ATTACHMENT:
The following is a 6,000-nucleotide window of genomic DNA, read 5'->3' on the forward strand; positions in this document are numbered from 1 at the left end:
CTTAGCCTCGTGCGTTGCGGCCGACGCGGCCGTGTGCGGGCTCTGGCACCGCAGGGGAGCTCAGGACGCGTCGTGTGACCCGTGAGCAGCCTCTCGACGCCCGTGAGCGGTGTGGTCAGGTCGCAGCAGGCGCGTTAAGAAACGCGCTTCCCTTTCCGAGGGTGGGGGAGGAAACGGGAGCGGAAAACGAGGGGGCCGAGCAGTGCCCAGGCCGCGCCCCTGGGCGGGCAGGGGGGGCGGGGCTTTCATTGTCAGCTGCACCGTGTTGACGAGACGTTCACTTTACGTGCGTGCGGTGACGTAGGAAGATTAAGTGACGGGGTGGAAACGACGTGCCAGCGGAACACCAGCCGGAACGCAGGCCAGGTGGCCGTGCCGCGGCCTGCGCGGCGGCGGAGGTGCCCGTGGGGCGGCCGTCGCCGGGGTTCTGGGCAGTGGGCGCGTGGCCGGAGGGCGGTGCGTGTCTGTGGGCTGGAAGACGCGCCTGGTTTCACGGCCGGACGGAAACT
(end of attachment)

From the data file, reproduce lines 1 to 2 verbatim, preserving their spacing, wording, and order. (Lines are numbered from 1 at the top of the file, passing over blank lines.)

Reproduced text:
The following is a 6,000-nucleotide window of genomic DNA, read 5'->3' on the forward strand; positions in this document are numbered from 1 at the left end:
CTTAGCCTCGTGCGTTGCGGCCGACGCGGCCGTGTGCGGGCTCTGGCACCGCAGGGGAGCTCAGGACGCGTCGTGTGACCCGTGAGCAGCCTCTCGACGCCCGTGAGCGGTGTGGTCAGGTCGCAGCAGGCGCGTTAAGAAACGCGCTTCCCTTTCCGAGGGTGGGGGAGGAAACGGGAGCGGAAAACGAGGGGGCCGAGCAGTGCCCAGGCCGCGCCCCTGGGCGGGCAGGGGGGGCGGGGCTTTCATTGTCAGCTGCACCGTGTTGACGAGACGTTCACTTTACGTGCGTGCGGTGACGTAGGAAGATTAAGTGACGGGGTGGAAACGACGTGCCAGCGGAACACCAGCCGGAACGCAGGCCAGGTGGCCGTGCCGCGGCCTGCGCGGCGGCGGAGGTGCCCGTGGGGCGGCCGTCGCCGGGGTTCTGGGCAGTGGGCGCGTGGCCGGAGGGCGGTGCGTGTCTGTGGGCTGGAAGACGCGCCTGGTTTCACGGCCGGACGGAAACT